Lee Ashworth ventures down to Castlefield on the opening night of Manchester International Festival to see Janelle Monae perform off the back of her highly acclaimed Glastonbury slot.
The Manchester skies are in a changeable mood, steeling a familiar grey carapace over Castlefield Bowl as Janelle Monae appears on the stage to Richard Strauss’ Also Sprach Zarathustra, otherwise known as the Space Odyssey soundtrack.
Monae is the latest artist in a pantheon of performers to showcase material here during Manchester International Festival with previous years bearing witness to some incredible sets from Bjork and Arcade Fire.
Bjork’s heartfelt and mysterious musical yearning, restlessly experimental and abstract, had the power to transport the audience somewhere else entirely. The Arcade Fire debuted tracks from Everything Now, casting a critical eye over the consumerism of which we are all a part and bonding with Mancunians still in the aftermath of a bombing.
Janelle Monae continues this tradition and connects with the crowd tonight from the off, introducing us to the ‘dirty computer experience’. Heavy spots of rain fall before it passes over. The skies darken then brighten and the temperature fluctuates. But Monae is riven with conviction. She glides across the stage and she owns it. She steps and stomps, she sings, she raps, she is emphatic. The music is somehow channeled through her.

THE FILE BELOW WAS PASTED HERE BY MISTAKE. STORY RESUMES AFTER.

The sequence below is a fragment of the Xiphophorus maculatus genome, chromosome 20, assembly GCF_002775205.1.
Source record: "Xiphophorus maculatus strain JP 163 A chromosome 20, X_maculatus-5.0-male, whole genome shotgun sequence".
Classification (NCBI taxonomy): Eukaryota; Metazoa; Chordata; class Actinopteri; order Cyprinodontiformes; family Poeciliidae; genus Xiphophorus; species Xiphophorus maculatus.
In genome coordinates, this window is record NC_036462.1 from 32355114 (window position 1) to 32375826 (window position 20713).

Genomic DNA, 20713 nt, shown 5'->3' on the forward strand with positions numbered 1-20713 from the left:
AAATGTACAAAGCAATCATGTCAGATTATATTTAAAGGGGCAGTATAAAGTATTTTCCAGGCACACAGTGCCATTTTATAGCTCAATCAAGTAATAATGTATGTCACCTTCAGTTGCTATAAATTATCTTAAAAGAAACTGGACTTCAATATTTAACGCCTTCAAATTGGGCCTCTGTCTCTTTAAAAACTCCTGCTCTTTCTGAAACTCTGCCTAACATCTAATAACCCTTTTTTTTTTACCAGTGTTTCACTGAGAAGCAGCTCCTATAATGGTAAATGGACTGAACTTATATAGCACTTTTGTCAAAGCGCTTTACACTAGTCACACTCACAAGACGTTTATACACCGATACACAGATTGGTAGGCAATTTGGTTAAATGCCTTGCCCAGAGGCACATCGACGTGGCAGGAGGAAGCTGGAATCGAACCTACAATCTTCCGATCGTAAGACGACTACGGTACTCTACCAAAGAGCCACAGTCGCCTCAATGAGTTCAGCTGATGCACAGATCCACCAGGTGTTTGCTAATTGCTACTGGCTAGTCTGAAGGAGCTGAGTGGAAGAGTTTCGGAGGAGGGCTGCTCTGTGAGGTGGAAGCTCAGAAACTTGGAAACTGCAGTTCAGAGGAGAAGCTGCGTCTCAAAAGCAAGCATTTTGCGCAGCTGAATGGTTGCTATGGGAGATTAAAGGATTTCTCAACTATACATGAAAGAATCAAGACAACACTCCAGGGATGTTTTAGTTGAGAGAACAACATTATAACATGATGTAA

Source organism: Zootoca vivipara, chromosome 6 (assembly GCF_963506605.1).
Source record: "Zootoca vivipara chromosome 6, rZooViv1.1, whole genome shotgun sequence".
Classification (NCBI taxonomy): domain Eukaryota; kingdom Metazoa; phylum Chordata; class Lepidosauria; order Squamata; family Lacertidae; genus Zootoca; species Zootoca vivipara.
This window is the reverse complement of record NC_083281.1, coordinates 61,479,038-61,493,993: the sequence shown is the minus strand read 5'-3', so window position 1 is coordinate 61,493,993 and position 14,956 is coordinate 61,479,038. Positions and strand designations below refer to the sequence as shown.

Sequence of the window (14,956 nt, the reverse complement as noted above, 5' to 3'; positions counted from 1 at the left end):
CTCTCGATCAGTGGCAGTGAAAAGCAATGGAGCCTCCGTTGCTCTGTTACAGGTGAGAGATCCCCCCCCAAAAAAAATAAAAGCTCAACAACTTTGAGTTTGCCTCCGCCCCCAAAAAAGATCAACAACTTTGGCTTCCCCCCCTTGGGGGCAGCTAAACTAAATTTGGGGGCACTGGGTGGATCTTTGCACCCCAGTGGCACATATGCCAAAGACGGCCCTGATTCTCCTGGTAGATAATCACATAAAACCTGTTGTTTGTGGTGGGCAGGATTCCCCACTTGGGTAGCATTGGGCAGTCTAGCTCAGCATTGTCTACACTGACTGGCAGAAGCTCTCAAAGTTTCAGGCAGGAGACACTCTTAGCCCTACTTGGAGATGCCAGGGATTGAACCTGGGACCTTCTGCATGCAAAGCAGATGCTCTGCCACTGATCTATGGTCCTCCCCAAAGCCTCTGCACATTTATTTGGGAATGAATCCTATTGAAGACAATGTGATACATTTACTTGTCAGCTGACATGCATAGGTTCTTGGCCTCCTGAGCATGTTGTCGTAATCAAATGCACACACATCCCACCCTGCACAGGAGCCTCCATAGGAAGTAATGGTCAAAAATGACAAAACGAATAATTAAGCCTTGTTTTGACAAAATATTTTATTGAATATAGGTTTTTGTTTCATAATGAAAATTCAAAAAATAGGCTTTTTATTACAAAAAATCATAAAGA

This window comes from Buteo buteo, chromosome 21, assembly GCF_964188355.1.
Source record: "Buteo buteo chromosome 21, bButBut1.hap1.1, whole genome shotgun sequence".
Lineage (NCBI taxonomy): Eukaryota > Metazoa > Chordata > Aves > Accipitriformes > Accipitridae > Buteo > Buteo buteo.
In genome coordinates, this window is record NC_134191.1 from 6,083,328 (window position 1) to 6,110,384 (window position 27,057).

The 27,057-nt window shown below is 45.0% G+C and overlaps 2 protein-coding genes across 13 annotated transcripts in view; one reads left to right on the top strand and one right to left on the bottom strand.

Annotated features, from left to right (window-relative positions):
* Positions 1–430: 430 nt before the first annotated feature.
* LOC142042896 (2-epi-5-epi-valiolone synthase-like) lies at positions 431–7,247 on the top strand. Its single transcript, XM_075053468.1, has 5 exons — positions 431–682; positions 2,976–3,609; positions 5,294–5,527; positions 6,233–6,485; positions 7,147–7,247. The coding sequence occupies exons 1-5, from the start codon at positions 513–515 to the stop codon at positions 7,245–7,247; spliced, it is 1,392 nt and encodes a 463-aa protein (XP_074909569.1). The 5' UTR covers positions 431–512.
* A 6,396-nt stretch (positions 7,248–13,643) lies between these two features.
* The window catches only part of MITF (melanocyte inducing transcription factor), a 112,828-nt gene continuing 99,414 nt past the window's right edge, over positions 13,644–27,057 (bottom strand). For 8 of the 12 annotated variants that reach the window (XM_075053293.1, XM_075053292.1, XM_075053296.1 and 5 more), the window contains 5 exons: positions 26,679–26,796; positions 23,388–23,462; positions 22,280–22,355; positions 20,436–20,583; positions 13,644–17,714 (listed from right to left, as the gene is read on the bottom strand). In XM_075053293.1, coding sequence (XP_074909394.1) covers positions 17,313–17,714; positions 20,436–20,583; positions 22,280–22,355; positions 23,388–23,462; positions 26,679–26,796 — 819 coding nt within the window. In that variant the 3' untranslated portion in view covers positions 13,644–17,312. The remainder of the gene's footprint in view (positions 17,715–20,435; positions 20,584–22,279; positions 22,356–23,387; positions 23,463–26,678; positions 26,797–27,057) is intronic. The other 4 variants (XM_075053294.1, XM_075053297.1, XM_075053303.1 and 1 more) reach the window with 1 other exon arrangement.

Janelle Monae is dirty and proud. She is tired of Republicans telling her how to feel. Janelle Monae, through her songs and through her words between them, is entwined in a dialogue of solidarity and emancipation with her audience. Her audience is with her, predominantly female, racially diverse and notably young. There is dancing. There are placards. There is dancing, smiling and beneath these gloomy grey skies – beneath the one gloomy grey sky that extends beyond Manchester above us all – there is joy.
Beyond her incredible talents as a musician and dancer, Monae was born to perform. The performance tonight is split into four ‘acts’ and an encore which sees Monae down into the audience itself.
Throughout the acts she performs Screwed and Django Jane before taking to her throne for QUEEN and then Electric Lady. Make Me Feel is perhaps the pinnacle of the show, building on an extended solo dance routine silhouetted up on the podium.
And then it’s not long before the audience themselves are up on stage… and then Monae herself is in the audience.
There is something quantum about Janelle Monae, amongst the dancers, on stage and in the crowd, blink and she appears to be somewhere else or in several places at once. She shrinks the distance between herself and her crowd while somehow maintaining that charismatic star quality.
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All words by Lee Ashworth. More writing by Lee Ashworth can be found at his author’s archive. Lee Ashworth is also on twitter as @Lee_Ashworth_ and has a website here. He is one half of The Manchester Art Authority.
Photos by Melanie Smith (taken on Janelle’s last show in Manchester). More work by Mel on Louder Than War can be found at her author’s archive. You can find her on Facebook and Twitter. Photography portfolio can be found here